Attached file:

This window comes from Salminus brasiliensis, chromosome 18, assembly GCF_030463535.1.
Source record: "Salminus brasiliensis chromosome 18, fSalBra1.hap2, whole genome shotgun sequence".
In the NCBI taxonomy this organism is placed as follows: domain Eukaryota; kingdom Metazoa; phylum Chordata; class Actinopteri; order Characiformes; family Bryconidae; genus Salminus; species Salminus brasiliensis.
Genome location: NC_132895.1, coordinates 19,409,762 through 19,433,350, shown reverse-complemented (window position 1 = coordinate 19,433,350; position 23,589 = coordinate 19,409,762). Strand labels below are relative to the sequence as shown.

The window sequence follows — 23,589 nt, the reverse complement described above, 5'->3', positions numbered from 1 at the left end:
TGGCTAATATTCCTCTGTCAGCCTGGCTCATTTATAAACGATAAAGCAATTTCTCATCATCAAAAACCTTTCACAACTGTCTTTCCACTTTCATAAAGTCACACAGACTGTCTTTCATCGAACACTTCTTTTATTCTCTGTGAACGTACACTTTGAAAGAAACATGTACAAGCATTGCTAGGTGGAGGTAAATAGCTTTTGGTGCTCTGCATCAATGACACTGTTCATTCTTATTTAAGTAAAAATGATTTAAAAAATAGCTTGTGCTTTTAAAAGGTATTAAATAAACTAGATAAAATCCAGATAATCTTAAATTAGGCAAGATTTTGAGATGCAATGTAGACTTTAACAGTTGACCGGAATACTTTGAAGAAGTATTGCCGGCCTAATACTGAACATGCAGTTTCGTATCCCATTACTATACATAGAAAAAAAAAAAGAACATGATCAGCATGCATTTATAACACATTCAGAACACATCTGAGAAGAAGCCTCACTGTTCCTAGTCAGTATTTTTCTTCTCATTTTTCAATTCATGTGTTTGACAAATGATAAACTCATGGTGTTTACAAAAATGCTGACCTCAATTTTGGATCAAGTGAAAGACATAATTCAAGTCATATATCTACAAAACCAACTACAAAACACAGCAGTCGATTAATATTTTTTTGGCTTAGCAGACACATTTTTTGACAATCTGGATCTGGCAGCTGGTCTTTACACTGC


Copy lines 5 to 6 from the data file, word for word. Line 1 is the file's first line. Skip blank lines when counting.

The window sequence follows — 23,589 nt, the reverse complement described above, 5'->3', positions numbered from 1 at the left end:
TGGCTAATATTCCTCTGTCAGCCTGGCTCATTTATAAACGATAAAGCAATTTCTCATCATCAAAAACCTTTCACAACTGTCTTTCCACTTTCATAAAGTCACACAGACTGTCTTTCATCGAACACTTCTTTTATTCTCTGTGAACGTACACTTTGAAAGAAACATGTACAAGCATTGCTAGGTGGAGGTAAATAGCTTTTGGTGCTCTGCATCAATGACACTGTTCATTCTTATTTAAGTAAAAATGATTTAAAAAATAGCTTGTGCTTTTAAAAGGTATTAAATAAACTAGATAAAATCCAGATAATCTTAAATTAGGCAAGATTTTGAGATGCAATGTAGACTTTAACAGTTGACCGGAATACTTTGAAGAAGTATTGCCGGCCTAATACTGAACATGCAGTTTCGTATCCCATTACTATACATAGAAAAAAAAAAAGAACATGATCAGCATGCATTTATAACACATTCAGAACACATCTGAGAAGAAGCCTCACTGTTCCTAGTCAGTATTTTTCTTCTCATTTTTCAATTCATGTGTTTGACAAATGATAAACTCATGGTGTTTACAAAAATGCTGACCTCAATTTTGGATCAAGTGAAAGACATAATTCAAGTCATATATCTACAAAACCAACTACAAAACACAGCAGTCGATTAATATTTTTTTGGCTTAGCAGACACATTTTTTGACAATCTGGATCTGGCAGCTGGTCTTTACACTGC